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5.0 out of 5 stars The Spooling of a Simple Thing
I cried at the end of this novel, and I'm not sure how to feel about that. This isn't the first time this has happened to me, but it certainly took me off guard. It was one of those gaspy, breathless spells that keeps you from talking or explanation to your girlfriend why you've suddenly broken down at a Starbucks. This was my first novel from T.C. Boyle, but it has since...
Published 14 months ago by Patrick Garrett York

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3.0 out of 5 stars America's Racial Divide
Delaney Mossbacher is haunted by the accident: he hits a poor migrant on the road to Delaney’s secluded mountaintop road. He stops the car and looks for the man, finally finding him in the weeds of the canyon. The man, who doesn’t speak English, appears to refuse help, so Delaney gives him $20 and goes on his way. Delaney lives with his wife, a very successful...
Published 1 month ago by Patricia Hagerty


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1 of 1 people found the following review helpful
5.0 out of 5 stars The Spooling of a Simple Thing, July 30, 2013
This review is from: The Tortilla Curtain [Paperback] [1996] T. Coraghessan Boyle (Paperback)
I cried at the end of this novel, and I'm not sure how to feel about that. This isn't the first time this has happened to me, but it certainly took me off guard. It was one of those gaspy, breathless spells that keeps you from talking or explanation to your girlfriend why you've suddenly broken down at a Starbucks. This was my first novel from T.C. Boyle, but it has since inspired me to read Riven Rock, The Women, and San Miguel. though they were all immersive reads, none of them dried out my throat in the same way this one did. Two words collide--one affluent, one drunk in the dirt--and over time, their connection grows ferociously until the complex relationship between those on the outside and those building walls spools entirely.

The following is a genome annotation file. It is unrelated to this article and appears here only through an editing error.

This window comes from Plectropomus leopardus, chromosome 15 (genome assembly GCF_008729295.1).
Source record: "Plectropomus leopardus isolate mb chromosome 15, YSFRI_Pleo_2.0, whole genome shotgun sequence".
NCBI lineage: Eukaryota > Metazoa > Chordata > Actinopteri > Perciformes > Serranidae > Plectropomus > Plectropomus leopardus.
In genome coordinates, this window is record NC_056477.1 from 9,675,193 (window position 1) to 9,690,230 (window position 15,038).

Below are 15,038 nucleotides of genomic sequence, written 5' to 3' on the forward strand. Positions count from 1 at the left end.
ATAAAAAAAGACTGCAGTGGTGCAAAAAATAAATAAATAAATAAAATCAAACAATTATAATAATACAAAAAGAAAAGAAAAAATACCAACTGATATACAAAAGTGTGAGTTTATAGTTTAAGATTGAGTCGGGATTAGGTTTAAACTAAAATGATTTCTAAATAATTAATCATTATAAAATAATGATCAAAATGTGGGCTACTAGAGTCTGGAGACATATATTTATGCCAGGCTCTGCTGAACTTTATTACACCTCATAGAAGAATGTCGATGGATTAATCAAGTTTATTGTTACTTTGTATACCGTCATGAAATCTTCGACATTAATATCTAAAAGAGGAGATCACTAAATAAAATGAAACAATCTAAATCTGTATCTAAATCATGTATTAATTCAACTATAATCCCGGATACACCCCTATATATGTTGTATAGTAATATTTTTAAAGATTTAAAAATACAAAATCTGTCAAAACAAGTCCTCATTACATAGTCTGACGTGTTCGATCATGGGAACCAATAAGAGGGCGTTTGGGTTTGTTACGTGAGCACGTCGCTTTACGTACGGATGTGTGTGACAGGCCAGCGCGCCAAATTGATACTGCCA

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3.0 out of 5 stars America's Racial Divide, August 21, 2014
This review is from: The Tortilla Curtain [Paperback] [1996] T. Coraghessan Boyle (Paperback)
Delaney Mossbacher is haunted by the accident: he hits a poor migrant on the road to Delaney’s secluded mountaintop road. He stops the car and looks for the man, finally finding him in the weeds of the canyon. The man, who doesn’t speak English, appears to refuse help, so Delaney gives him $20 and goes on his way. Delaney lives with his wife, a very successful real estate salesperson, and her son, and his only job is to write/blog about nature in the Topanga Canyon region. Meanwhile Candido, the injured man, is unable to work for days, and has no money to support his common-law wife America, who finally goes to work herself, cleaning artifacts with harsh chemicals and working for a man who pays her only $25 for long days. Thus author Boyle sets up the contrast between the wealthy in their hilltop walled neighborhood and the migrants who have only irregular work and no security, living in a little makeshift camp in the Canyon. Delaney, who has prided himself on his liberal values, becomes increasingly terrified of danger at the hands of angry migrants. Candido, despite a willingness to do any work, is too often the victim of crooks or weather or “the system.” Boyle shifts back and forth between the two couples, one concerned with survival and the other with protecting their fine life. This parallel reflects all the U.S. arguments over the “migrant problem,” and presents no solutions (of course, no easy solutions exist). In the climax, heavy rains wash away the canyon camp and the couple’s blind baby, along with many people in the canyon. Candido (a survivor who retains humanity despite being broken) reaches out to rescue a white man (we presume Delaney) from death in the flood (think Noah?).
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5.0 out of 5 stars Great book, June 9, 2014
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This review is from: The Tortilla Curtain [Paperback] [1996] T. Coraghessan Boyle (Paperback)
A great book. It held my attention from the beginning to the end. It highlights the moral dilemma between the haves and have nots.
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4.0 out of 5 stars The Tortilla Curtain, February 9, 2014
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This review is from: The Tortilla Curtain [Paperback] [1996] T. Coraghessan Boyle (Paperback)
The Tortilla Curtain held my attention throughout the story. Causes the reader to search their opinions on their thoughts of cause and effect of their own discriminations.
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5.0 out of 5 stars Five Stars, September 15, 2014
This review is from: The Tortilla Curtain [Paperback] [1996] T. Coraghessan Boyle (Paperback)
Awesome read!
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The Tortilla Curtain [Paperback] [1996] T. Coraghessan Boyle
The Tortilla Curtain [Paperback] [1996] T. Coraghessan Boyle by T. Coraghessan Boyle (Paperback - September 1, 1995)
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